“I had dabbled in video production, but I’d imagined doing the types of tourism DVDs that are sold at gift shops, the ones where pan flutes play over images of waterfalls and glacial lakes,” Bramante said. “When I had the idea to hike all the trails in the park, it was personally exciting, but I had no idea what was waiting at the end of it. I didn’t set out to become an influencer, but I thought that if I could create these videos, take people on virtual tours and become known as an expert, that a product might follow. Or perhaps I could do motivational speaking. Or maybe I’d become a park ranger. I really didn’t know.”

Following the harried summer of hiking, Bramante began thinking of how to turn the video blogs into a comprehensive virtual guide to assist all park visitors in their wilderness wanderings, while also providing more traditional back-of-the-pocket resources.

“I created a luxury for myself that first year that allowed me to immerse myself in Glacier,” Bramante said. “I was broke by the time I got done because I wasn’t making any money during the process. But when I got to the end of the project, I had a following. I had done something that captivated an audience.”

His girlfriend and key support figure, Kristen (today the couple is married), was employed as a technician at a local hospital, affording Bramante some grace as he refined his business idea. But he knew his time was limited.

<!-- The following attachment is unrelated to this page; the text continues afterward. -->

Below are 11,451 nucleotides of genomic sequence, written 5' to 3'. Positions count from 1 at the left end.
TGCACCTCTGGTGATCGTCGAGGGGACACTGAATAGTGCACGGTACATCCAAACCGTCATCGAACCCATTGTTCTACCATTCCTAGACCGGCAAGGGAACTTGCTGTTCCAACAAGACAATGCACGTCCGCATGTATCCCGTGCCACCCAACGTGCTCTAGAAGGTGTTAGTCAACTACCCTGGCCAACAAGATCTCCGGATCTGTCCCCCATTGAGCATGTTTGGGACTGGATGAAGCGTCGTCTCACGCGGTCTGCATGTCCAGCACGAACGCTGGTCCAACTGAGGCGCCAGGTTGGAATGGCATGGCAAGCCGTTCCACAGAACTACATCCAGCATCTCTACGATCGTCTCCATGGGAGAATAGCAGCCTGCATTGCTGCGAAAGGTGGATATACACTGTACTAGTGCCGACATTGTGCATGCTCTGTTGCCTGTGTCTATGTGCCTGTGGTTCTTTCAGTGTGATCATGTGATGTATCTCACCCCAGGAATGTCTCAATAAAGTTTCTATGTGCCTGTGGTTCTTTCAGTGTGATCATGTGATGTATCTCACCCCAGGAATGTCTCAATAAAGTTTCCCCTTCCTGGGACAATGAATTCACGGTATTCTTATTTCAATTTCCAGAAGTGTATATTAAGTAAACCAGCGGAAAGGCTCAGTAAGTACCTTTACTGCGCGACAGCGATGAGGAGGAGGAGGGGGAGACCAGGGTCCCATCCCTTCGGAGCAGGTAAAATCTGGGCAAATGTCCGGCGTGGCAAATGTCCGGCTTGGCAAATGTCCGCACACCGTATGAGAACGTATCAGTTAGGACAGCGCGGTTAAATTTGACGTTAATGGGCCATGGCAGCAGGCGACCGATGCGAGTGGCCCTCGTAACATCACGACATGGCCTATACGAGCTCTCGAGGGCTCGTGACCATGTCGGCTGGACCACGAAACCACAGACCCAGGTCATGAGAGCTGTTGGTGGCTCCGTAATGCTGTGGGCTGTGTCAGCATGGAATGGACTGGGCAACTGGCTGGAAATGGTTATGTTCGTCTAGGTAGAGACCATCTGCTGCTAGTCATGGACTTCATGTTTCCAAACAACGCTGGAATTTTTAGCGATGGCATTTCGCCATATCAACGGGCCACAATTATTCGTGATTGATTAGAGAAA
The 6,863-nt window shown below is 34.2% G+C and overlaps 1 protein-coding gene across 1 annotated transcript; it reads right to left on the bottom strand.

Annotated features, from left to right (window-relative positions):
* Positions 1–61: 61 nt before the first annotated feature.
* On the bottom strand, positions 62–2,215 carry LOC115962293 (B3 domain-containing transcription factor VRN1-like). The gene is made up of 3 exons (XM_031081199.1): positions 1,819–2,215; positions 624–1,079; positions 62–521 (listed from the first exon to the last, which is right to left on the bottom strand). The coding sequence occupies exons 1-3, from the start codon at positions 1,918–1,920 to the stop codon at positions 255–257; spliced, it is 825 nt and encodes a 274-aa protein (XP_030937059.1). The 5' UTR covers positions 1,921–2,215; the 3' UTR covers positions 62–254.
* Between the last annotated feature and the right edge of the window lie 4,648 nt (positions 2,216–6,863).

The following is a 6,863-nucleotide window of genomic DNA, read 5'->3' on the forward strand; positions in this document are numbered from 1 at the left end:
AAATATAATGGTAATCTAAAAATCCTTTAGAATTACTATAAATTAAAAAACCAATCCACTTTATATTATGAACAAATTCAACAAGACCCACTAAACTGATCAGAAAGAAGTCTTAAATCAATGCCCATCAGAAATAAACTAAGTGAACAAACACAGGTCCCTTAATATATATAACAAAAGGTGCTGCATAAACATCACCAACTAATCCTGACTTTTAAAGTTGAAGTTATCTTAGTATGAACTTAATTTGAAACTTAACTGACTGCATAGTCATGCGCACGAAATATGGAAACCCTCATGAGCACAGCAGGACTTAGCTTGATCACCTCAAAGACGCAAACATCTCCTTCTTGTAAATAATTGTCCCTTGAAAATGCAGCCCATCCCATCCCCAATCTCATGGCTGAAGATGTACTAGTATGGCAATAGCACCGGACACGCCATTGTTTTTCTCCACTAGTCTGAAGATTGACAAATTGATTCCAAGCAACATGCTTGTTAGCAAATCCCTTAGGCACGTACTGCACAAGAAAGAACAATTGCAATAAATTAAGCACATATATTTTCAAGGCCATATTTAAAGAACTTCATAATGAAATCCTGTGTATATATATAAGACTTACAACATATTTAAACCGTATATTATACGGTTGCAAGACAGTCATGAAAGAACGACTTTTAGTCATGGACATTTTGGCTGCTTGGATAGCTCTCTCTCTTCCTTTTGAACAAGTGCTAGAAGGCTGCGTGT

“I was clear-eyed about what I needed to do,” he said. “I wasn’t going to be the 45-year-old guy waiting for his big break. But it was discouraging because I wasn’t giving that many talks, I was considering writing a book but I didn’t know how to set it apart from the other guidebooks. I was kind of stuck.”

“When I first got off the trail so many people said, ‘dude, if you wrote a guide I would totally buy it,’” Bramante continued. “I didn’t want to compete with other guidebooks, so I sat on the idea. And then on our honeymoon in Maui, we were driving the Hana Highway and I came up with the idea for the Going-to-the-Sun Road driving guide.”

Jake Bramante makes a video of McDonald Creek in Glacier National Park. Beacon file photo